“Out, you diminutive pint-pot, whelped of an overgrown reckoning!” replied Lambourne —“out! But what said he then?”

“Why,” said the boy, “he muttered that if he came not your worship would bolt out what were better kept in; and so he took his old flat cap, and threadbare blue cloak, and, as I said before, he will be here incontinent.”

“There is truth in what he said,” replied Lambourne, as if speaking to himself —“my brain has played me its old dog’s trick. But corragio — let him approach! — I have not rolled about in the world for many a day to fear Tony Foster, be I drunk or sober. — Bring me a flagon of cold water to christen my sack withal.”

While Lambourne, whom the approach of Foster seemed to have recalled to a sense of his own condition, was busied in preparing to receive him, Giles Gosling stole up to the apartment of the pedlar, whom he found traversing the room in much agitation.

“You withdrew yourself suddenly from the company,” said the landlord to the guest.

“It was time, when the devil became one among you,” replied the pedlar.

“It is not courteous in you to term my nephew by such a name,” said Gosling, “nor is it kindly in me to reply to it; and yet, in some sort, Mike may be considered as a limb of Satan.”

“Pooh — I talk not of the swaggering ruffian,” replied the pedlar; “it is of the other, who, for aught I know — But when go they? or wherefore come they?”

“Marry, these are questions I cannot answer,” replied the host. “But look you, sir, you have brought me a token from worthy Master Tressilian — a pretty stone it is.” He took out the ring, and looked at it, adding, as he put it into his purse again, that it was too rich a guerdon for anything he could do for the worthy donor. He was, he said, in the public line, and it ill became him to be too inquisitive into other folk’s concerns. He had already said that he could hear nothing but that the lady lived still at Cumnor Place in the closest seclusion, and, to such as by chance had a view of her, seemed pensive and discontented with her solitude. “But here,” he said, “if you are desirous to gratify your master, is the rarest chance that hath occurred for this many a day. Tony Foster is coming down hither, and it is but letting Mike Lambourne smell another wine-flask, and the Queen’s command would not move him from the ale-bench. So they are fast for an hour or so. Now, if you will don your pack, which will be your best excuse, you may, perchance, win the ear of the old servant, being assured of the master’s absence, to let you try to get some custom of the lady; and then you may learn more of her condition than I or any other can tell you.”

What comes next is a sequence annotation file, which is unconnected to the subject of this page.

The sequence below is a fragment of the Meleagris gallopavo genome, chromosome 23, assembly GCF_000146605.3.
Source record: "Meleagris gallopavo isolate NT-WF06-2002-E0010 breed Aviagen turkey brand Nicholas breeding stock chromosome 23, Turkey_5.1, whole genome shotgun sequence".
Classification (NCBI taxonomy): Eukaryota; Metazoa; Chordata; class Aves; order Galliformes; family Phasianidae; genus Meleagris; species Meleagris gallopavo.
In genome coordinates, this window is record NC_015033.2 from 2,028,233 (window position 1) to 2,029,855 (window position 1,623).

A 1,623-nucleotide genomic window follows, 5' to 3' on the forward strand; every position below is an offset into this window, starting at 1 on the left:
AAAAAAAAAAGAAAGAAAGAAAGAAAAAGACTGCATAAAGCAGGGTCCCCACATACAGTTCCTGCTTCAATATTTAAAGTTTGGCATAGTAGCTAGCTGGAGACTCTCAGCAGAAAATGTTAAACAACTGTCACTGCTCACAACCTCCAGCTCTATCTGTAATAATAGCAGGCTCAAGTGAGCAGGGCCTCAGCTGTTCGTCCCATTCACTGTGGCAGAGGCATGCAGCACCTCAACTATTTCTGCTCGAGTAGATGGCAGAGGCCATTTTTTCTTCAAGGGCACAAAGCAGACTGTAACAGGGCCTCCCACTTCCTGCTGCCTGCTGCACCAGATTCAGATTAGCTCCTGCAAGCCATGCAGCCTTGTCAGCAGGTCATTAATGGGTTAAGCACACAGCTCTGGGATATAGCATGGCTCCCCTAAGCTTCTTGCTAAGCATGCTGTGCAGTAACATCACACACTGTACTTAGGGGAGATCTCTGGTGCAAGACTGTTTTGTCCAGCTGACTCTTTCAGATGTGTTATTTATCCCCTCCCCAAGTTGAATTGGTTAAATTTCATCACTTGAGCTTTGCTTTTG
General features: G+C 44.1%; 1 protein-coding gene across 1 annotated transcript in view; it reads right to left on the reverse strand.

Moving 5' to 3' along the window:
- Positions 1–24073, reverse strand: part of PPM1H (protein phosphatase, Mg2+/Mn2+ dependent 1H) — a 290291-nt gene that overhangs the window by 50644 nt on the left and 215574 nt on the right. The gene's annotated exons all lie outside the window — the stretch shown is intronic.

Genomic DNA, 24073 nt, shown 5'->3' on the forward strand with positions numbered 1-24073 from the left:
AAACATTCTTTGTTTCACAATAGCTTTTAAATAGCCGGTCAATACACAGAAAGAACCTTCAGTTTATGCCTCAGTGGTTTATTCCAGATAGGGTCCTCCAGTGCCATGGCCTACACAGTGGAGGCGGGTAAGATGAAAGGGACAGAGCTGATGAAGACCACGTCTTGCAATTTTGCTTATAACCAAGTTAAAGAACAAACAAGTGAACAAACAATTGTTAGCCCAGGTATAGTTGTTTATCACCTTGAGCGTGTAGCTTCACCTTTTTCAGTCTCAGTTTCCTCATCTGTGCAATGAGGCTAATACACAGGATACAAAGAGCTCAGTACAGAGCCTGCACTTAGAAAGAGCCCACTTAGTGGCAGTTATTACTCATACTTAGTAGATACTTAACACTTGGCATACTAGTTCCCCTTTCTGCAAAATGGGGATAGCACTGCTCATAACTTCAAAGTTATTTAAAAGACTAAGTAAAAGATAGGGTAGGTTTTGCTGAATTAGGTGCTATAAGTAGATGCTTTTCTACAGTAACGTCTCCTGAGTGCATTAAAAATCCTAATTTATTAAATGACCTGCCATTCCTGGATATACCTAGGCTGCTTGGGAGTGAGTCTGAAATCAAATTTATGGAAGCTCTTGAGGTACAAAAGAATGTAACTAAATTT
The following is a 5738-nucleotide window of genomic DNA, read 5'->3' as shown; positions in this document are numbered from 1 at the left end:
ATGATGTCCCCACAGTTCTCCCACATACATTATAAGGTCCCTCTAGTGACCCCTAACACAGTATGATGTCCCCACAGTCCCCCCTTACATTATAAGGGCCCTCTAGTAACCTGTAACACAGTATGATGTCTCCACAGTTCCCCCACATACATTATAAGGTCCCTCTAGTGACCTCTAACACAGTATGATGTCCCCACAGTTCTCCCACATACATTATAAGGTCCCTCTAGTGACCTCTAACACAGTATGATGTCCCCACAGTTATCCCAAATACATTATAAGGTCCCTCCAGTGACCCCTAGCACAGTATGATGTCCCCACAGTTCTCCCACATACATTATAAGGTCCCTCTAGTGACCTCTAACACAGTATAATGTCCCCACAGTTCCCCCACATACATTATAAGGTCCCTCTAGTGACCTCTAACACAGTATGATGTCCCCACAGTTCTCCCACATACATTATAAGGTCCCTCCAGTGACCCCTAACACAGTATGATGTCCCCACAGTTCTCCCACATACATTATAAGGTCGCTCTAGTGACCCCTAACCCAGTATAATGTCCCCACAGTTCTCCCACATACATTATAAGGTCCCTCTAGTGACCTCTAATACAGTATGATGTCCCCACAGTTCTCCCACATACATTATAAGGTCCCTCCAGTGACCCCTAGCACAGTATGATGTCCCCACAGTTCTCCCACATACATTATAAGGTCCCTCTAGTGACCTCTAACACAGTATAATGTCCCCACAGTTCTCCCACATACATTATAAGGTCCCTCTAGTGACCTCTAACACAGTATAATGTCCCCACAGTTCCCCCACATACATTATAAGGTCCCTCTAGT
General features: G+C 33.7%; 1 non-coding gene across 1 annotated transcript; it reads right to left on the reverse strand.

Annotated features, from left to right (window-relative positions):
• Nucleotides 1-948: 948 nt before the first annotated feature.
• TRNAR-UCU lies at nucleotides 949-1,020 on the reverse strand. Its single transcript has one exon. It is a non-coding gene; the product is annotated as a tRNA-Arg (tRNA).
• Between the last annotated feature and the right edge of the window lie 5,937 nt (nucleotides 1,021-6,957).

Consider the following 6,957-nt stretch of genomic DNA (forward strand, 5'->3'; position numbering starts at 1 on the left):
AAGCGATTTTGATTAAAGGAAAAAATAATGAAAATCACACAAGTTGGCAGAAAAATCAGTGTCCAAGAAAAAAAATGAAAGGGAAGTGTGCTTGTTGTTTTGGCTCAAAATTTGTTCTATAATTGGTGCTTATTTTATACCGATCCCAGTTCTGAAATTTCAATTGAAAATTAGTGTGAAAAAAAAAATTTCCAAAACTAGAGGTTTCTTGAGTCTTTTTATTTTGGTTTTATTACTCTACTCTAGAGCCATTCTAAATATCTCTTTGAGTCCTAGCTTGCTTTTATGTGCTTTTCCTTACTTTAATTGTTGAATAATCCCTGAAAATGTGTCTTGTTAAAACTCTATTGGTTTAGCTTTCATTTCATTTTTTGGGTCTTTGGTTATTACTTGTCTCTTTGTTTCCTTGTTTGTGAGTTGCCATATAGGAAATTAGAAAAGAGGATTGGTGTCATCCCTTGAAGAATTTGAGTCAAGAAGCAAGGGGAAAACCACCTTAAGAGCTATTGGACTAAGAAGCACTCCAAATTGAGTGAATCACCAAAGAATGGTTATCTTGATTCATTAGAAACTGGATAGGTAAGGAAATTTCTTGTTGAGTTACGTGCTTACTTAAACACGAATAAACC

“True — very true,” answered Wayland, for he it was; “an excellent device, but methinks something dangerous — for, say Foster should return?”

“Very possible indeed,” replied the host.

“Or say,” continued Wayland, “the lady should render me cold thanks for my exertions?”

“As is not unlikely,” replied Giles Gosling. “I marvel Master Tressilian will take such heed of her that cares not for him.”

“In either case I were foully sped,” said Wayland, “and therefore I do not, on the whole, much relish your device.”

“Nay, but take me with you, good master serving-man,” replied mine host. “This is your master’s business, and not mine:, you best know the risk to be encountered, or how far you are willing to brave it. But that which you will not yourself hazard, you cannot expect others to risk.”

“Hold, hold,” said Wayland; “tell me but one thing — goes yonder old man up to Cumnor?”

“Surely, I think so?” said the landlord; “their servant said he was to take their baggage thither. But the ale-tap has been as potent for him as the sack-spigot has been for Michael.”

“It is enough,” said Wayland, assuming an air of resolution. “I will thwart that old villain’s projects; my affright at his baleful aspect begins to abate, and my hatred to arise. Help me on with my pack, good mine host. — And look to thyself, old Albumazar; there is a malignant influence in thy horoscope, and it gleams from the constellation Ursa Major.”

So saying, he assumed his burden, and, guided by the landlord through the postern gate of the Black Bear, took the most private way from thence up to Cumnor Place.

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Last updated Wednesday, March 5, 2014 at 22:29